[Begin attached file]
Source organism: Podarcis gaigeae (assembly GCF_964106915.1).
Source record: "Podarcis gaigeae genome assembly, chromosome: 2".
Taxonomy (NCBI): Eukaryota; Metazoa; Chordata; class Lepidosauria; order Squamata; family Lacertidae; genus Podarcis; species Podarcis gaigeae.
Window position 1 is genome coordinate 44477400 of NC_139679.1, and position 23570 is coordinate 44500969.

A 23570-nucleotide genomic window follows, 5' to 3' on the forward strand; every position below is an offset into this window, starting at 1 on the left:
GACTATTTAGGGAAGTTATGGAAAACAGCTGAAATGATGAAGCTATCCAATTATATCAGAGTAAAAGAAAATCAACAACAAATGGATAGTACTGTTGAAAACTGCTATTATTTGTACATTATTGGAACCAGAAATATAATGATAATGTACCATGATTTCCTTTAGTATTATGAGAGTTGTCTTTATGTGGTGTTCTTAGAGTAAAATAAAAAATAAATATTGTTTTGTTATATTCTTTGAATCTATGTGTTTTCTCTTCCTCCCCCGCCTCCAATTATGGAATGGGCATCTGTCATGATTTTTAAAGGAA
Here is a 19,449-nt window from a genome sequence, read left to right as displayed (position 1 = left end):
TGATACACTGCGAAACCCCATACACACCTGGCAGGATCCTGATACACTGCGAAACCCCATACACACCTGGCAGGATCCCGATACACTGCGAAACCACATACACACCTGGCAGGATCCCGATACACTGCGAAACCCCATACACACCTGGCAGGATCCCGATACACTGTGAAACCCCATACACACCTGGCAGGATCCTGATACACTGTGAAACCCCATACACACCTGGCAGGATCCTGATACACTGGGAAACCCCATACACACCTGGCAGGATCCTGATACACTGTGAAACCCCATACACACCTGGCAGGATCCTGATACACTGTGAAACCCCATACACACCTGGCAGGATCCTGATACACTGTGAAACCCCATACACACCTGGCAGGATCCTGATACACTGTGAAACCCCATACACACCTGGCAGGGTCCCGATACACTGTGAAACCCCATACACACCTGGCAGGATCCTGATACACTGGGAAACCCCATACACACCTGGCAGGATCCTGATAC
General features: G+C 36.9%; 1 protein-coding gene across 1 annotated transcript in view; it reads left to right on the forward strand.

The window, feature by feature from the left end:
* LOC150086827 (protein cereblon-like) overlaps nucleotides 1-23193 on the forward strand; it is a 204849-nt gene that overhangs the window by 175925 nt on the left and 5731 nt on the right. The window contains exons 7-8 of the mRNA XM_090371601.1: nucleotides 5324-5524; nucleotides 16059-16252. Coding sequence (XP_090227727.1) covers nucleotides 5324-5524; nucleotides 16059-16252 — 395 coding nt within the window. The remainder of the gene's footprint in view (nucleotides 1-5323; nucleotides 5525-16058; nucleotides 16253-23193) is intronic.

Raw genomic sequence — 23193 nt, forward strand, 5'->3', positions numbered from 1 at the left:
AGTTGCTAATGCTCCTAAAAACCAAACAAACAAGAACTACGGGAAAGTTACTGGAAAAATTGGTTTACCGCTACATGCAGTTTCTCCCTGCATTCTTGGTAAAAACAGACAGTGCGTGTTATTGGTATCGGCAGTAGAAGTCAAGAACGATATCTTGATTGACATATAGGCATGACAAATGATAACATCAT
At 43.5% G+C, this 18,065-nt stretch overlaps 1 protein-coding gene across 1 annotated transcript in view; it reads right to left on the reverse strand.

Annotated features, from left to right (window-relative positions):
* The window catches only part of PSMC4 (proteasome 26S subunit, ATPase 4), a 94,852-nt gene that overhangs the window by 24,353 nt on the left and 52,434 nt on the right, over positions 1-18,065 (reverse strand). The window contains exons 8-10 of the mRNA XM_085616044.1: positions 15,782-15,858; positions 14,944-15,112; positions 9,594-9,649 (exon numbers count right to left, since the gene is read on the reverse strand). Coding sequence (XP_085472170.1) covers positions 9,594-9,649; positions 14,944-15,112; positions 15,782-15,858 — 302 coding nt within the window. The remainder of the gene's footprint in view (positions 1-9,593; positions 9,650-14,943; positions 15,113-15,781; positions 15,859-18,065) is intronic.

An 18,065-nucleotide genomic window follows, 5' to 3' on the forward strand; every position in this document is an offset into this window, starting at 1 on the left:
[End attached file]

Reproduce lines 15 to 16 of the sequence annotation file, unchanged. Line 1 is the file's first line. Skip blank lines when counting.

Annotated features, from left to right (window-relative positions):
* The window catches only part of PSMC4 (proteasome 26S subunit, ATPase 4), a 94,852-nt gene that overhangs the window by 24,353 nt on the left and 52,434 nt on the right, over positions 1-18,065 (reverse strand). The window contains exons 8-10 of the mRNA XM_085616044.1: positions 15,782-15,858; positions 14,944-15,112; positions 9,594-9,649 (exon numbers count right to left, since the gene is read on the reverse strand). Coding sequence (XP_085472170.1) covers positions 9,594-9,649; positions 14,944-15,112; positions 15,782-15,858 — 302 coding nt within the window. The remainder of the gene's footprint in view (positions 1-9,593; positions 9,650-14,943; positions 15,113-15,781; positions 15,859-18,065) is intronic.